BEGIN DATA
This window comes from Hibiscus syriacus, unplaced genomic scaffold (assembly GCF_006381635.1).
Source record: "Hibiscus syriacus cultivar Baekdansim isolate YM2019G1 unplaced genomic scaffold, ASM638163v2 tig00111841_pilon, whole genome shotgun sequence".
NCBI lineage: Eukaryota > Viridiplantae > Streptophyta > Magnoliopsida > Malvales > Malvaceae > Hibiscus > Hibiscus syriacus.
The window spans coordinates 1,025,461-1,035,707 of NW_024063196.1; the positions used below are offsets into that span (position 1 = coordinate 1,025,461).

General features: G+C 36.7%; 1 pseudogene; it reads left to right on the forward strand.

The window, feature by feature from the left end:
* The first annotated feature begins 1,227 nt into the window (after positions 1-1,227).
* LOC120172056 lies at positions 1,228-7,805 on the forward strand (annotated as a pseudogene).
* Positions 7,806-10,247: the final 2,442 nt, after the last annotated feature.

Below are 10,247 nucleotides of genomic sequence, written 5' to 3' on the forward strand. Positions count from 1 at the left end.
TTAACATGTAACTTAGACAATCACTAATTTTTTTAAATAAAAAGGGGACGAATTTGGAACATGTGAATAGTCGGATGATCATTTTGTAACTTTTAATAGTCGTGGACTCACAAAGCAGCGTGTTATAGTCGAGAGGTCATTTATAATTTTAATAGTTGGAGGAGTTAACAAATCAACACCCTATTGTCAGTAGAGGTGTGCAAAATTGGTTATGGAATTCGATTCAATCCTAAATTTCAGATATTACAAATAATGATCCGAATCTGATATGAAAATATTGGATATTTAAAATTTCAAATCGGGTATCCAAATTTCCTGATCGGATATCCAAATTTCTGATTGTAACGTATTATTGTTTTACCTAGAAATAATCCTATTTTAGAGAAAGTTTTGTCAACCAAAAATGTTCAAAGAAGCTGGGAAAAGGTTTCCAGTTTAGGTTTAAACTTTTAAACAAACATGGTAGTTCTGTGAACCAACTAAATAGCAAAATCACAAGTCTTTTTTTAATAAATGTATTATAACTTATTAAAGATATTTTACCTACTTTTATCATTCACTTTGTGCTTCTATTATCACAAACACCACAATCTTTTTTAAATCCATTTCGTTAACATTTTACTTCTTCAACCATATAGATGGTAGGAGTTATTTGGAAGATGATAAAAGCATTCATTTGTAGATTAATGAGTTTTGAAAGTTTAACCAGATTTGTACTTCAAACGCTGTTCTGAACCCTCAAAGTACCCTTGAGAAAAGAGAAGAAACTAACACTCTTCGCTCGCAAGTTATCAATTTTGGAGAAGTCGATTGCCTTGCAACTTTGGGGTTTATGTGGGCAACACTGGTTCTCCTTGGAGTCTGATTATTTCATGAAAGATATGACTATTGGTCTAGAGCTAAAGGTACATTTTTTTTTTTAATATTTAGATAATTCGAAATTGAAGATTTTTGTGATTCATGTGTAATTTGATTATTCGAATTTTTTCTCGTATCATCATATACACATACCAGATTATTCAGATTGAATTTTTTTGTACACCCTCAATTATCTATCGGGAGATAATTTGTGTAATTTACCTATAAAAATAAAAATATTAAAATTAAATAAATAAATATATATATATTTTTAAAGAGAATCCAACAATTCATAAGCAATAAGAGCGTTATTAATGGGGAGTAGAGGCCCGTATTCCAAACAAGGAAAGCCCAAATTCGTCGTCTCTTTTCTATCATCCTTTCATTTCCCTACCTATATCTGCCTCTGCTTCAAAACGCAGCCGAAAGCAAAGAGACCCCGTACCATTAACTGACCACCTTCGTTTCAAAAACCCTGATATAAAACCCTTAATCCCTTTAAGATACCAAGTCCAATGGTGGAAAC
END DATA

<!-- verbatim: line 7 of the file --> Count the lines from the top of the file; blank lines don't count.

* The first annotated feature begins 1,227 nt into the window (after positions 1-1,227).